Tuesday, January 03, 2006

Buying Wine at the Wineries

When taking guests on tour, I get many questions about purchasing wine while visiting the wineries. The first thing to remember when visiting a tasting room is that, while the wineries want to sell you wine, you are under no obligation to do so. Life is too short to buy wine you will not enjoy.

Prices at wineries are usually not below the prices you might find at a local discount wine shop or liquor store. Wineries will not undercut their distributors on price, so they generally sell at the full retail rate. However, there are some big exceptions:
  • A discount is usually offered if you buy a case (12 bottles). This need not be a case of just one wine. Mixing is permitted.
  • Joining the wine club provides discounts. Becoming a member of a winery's club lets you get a shipment of wine at regular intervals (two to six times per year). Prices are discounted on the regular shipment, plus additional savings are offered on other wines. A wine club is great when you like a winemaker's style and are willing to try whatever the winery sends you. There is no fee to join a wine club and most wineries let you cancel at any time. However, you must live in a state to which the winery may ship. (More on this another time.)
  • There are end of release sales. Sometimes the winery can no longer store old vintages and needs to sell them quickly to make room for new releases. I have bought some tasty wines and saved 40-50% of the regular price at these sales.
  • Many wines are only available at the winery. This is the most important factor to consider when purchasing wines at the winery (assuming you like the wine). Some wineries produce wines that you can easily find when you return home and others that are only available from the tasting room. If you enjoy one of these winery exclusives during your stop at the tasting room, you should buy it while there. Winery exclusive wines are usually produced in small amounts so may not be available if you try to order it directly from the winery at a later date. Plus some states only permit the wineries to ship wine to you when you are physically at the winery.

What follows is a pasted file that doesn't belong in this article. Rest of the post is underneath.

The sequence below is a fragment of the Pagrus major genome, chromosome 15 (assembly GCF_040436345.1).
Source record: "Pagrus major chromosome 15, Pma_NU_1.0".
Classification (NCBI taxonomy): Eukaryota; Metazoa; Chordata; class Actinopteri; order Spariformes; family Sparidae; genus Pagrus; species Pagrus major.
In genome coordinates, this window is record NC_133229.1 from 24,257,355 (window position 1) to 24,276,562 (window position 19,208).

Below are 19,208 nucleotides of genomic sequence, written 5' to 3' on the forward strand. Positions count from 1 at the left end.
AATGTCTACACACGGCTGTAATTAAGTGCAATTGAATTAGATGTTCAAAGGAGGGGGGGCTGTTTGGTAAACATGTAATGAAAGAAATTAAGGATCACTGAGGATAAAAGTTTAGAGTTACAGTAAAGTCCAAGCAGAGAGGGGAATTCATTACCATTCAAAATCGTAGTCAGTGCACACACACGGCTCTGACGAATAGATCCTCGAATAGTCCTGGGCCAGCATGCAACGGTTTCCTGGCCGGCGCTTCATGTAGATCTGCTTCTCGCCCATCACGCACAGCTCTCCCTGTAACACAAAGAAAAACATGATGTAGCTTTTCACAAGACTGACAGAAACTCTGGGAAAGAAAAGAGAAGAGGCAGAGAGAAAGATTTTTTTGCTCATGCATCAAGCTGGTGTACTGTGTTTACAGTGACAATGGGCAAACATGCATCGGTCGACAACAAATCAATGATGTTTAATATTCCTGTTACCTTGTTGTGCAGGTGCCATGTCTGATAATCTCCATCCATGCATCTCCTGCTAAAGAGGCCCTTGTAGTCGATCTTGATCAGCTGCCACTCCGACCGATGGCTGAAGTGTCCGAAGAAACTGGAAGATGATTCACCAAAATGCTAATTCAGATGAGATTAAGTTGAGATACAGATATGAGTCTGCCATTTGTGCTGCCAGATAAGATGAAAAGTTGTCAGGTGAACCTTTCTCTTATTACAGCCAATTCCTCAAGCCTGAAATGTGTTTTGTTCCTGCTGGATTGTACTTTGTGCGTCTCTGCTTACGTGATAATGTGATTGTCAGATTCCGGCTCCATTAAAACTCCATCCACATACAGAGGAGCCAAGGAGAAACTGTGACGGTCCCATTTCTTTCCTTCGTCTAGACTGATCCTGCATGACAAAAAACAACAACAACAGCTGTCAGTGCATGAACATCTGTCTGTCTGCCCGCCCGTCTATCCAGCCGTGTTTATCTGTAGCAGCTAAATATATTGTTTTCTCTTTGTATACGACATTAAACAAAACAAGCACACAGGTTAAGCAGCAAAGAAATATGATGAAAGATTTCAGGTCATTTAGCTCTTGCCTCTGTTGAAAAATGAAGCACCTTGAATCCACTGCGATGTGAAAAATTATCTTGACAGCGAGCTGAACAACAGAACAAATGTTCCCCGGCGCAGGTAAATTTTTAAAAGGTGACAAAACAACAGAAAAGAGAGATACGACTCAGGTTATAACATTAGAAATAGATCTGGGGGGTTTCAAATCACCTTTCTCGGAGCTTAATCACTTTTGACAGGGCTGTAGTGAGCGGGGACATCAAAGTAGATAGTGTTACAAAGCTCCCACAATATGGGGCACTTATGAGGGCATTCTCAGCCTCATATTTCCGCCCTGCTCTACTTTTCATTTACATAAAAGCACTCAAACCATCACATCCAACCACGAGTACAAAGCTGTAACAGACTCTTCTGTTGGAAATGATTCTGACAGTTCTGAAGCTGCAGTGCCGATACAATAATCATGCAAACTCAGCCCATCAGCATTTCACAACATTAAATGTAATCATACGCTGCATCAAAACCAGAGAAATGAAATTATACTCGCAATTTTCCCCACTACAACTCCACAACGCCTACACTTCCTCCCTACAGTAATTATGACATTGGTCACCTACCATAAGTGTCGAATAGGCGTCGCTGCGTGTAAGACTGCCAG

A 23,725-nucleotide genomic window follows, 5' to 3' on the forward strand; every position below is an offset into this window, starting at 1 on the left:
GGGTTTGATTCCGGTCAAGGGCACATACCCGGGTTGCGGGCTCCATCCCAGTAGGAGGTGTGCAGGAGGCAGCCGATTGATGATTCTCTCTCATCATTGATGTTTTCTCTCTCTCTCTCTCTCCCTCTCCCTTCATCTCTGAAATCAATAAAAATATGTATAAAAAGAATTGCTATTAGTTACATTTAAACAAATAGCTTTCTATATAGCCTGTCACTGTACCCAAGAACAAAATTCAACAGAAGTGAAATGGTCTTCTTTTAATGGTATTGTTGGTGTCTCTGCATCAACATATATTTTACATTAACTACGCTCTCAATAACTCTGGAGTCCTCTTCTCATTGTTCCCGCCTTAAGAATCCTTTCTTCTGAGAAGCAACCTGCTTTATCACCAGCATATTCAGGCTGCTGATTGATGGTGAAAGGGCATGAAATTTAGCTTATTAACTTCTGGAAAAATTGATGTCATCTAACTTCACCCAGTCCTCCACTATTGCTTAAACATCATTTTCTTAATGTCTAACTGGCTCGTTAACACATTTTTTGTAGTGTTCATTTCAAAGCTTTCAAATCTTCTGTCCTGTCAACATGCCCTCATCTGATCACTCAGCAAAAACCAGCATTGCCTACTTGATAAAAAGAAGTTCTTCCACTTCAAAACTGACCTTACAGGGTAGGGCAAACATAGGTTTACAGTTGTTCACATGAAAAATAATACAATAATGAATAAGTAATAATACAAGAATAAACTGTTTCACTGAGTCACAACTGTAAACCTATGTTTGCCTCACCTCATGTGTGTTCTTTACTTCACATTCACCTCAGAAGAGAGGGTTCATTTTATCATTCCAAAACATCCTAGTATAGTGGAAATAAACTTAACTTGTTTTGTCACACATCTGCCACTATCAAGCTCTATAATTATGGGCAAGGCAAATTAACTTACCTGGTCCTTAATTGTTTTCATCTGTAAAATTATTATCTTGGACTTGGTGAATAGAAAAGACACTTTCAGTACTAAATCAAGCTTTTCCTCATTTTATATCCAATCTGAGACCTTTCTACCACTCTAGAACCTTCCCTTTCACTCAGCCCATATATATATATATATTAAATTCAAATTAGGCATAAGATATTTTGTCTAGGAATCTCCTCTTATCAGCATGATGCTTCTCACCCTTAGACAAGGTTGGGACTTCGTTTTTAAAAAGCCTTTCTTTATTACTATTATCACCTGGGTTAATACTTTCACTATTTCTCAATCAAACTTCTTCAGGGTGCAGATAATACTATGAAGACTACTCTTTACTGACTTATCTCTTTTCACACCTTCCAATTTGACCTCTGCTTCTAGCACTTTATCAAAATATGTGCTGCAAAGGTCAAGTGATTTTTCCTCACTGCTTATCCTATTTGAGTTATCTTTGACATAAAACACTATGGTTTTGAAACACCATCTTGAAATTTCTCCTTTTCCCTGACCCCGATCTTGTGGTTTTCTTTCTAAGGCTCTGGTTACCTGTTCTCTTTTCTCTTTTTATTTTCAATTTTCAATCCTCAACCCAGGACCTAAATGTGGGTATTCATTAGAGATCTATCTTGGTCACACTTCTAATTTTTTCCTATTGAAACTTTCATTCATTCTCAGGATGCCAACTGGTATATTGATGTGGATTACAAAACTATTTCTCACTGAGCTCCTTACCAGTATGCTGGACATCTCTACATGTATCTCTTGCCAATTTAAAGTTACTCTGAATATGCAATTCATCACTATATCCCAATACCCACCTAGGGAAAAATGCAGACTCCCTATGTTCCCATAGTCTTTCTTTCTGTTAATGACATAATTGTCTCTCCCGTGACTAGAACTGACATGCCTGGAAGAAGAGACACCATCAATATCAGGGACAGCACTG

• Many wineries do not distribute their wines. I love visiting small wineries. My guests get to taste wonderful wine and have great times talking with the tasting room staff. At times they get to meet the winemaker. Many of these wineries sell all or nearly all of their wine from the tasting room. Even when a winery has limited distribution the odds of 1 of their 3,000 cases ending up in your local wine shop is very remote.

  • I hope this information will help you better enjoy your next visit to wine country. If you want to take a private tour in Napa and Sonoma Counties to some of the small wineries, please call me at (866) 326-4237 or e-mail me by clicking here. I will try to pick wineries for you to visit that produce wines that you are likely to enjoy.

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